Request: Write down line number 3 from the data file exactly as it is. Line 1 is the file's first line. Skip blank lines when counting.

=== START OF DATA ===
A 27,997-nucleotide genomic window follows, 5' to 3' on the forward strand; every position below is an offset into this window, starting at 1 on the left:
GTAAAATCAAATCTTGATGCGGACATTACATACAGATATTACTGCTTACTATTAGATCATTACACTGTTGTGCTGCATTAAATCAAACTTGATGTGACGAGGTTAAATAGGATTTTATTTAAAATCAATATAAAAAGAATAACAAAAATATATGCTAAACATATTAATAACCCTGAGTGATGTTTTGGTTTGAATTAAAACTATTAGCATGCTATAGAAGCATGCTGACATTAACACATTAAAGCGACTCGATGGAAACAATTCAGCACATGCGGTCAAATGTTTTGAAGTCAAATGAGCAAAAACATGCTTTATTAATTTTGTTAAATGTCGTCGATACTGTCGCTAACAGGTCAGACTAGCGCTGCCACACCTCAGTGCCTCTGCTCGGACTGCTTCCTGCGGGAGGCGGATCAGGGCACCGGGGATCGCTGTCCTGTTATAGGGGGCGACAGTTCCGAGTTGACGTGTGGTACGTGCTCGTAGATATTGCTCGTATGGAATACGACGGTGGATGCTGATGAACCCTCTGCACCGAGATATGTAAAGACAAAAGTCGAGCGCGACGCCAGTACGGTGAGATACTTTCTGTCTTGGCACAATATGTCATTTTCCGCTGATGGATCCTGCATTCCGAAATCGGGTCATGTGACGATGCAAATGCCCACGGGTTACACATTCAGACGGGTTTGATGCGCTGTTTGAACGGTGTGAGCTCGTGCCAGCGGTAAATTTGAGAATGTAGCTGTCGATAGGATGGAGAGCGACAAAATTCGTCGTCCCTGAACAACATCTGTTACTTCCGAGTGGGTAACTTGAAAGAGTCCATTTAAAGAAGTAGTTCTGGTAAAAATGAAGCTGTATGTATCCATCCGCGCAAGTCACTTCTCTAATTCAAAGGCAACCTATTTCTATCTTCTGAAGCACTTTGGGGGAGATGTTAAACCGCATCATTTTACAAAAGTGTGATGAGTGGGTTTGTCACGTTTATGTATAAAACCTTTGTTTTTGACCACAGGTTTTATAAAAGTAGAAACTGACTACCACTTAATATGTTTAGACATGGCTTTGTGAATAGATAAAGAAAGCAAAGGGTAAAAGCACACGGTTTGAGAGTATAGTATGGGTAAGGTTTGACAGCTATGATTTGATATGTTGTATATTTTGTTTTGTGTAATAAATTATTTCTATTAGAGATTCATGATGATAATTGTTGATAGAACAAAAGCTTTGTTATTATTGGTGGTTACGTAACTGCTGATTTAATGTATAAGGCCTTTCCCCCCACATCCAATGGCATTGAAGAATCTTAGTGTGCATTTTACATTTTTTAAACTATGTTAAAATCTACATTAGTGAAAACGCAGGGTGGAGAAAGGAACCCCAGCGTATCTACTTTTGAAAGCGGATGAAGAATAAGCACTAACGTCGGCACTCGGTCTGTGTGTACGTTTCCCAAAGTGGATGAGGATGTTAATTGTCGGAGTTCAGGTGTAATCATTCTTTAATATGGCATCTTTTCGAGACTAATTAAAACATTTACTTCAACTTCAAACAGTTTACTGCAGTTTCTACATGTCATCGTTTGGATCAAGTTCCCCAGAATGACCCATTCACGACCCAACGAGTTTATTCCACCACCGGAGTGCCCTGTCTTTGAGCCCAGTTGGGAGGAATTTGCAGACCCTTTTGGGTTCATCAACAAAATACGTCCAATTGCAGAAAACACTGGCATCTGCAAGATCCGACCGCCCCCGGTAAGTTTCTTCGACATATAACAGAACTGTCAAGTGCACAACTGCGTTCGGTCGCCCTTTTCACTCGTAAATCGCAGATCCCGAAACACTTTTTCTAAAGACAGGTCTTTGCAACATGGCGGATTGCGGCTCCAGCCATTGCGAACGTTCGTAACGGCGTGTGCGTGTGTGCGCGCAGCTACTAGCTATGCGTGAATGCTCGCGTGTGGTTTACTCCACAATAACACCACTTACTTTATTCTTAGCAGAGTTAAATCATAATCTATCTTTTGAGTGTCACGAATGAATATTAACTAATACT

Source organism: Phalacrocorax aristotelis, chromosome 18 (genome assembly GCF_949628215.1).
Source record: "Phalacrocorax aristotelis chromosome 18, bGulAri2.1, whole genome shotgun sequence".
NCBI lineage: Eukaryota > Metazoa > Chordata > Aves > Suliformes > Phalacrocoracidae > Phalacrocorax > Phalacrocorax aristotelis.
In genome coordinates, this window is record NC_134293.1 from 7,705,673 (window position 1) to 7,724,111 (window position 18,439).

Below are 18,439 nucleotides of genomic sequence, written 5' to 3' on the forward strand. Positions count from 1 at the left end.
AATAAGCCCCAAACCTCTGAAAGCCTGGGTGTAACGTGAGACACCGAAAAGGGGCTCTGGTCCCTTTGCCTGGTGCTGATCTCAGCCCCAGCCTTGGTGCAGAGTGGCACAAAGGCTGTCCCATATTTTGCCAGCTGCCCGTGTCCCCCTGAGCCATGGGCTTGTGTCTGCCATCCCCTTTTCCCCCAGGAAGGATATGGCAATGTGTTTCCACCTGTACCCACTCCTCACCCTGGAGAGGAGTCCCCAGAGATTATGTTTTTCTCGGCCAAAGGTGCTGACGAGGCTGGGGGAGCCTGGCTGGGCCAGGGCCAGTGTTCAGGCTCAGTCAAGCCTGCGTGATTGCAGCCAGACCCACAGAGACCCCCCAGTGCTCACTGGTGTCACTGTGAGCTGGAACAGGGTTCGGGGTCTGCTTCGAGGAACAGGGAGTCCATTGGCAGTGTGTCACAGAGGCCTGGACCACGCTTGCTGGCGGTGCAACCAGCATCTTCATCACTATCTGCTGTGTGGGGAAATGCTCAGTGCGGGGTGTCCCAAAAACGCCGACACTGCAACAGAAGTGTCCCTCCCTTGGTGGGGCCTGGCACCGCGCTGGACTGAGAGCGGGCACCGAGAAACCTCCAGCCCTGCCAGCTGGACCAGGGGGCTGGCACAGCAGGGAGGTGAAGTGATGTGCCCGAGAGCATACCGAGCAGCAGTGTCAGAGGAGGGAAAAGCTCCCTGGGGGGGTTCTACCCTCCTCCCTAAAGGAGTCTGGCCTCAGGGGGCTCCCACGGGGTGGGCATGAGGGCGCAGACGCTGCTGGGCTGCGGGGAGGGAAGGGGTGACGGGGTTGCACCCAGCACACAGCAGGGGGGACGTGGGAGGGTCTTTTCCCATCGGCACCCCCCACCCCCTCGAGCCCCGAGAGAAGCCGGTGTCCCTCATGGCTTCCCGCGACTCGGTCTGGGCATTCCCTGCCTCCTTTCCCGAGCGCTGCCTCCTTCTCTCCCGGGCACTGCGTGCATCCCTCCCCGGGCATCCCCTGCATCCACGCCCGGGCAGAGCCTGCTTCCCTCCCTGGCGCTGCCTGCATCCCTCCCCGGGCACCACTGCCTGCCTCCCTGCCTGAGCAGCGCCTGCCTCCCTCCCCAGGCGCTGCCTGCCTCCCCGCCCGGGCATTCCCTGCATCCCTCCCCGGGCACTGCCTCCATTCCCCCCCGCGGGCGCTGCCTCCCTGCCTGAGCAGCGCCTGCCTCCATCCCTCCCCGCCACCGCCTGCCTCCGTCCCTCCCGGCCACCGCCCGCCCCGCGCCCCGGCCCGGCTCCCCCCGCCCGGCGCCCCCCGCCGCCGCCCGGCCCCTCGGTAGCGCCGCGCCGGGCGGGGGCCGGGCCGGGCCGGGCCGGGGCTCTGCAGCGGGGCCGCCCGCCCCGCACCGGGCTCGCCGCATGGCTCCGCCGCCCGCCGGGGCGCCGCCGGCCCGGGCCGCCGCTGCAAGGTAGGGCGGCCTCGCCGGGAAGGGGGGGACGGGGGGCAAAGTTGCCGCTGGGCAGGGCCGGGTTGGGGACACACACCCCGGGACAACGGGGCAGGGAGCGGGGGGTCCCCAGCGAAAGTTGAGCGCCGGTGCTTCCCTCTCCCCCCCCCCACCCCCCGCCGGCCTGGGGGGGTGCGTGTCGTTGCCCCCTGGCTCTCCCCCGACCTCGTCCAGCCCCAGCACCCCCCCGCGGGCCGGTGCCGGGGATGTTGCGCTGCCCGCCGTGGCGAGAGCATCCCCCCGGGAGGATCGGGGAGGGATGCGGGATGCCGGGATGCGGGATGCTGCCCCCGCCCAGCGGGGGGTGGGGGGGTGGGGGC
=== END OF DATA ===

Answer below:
Source organism: Phalacrocorax aristotelis, chromosome 18 (genome assembly GCF_949628215.1).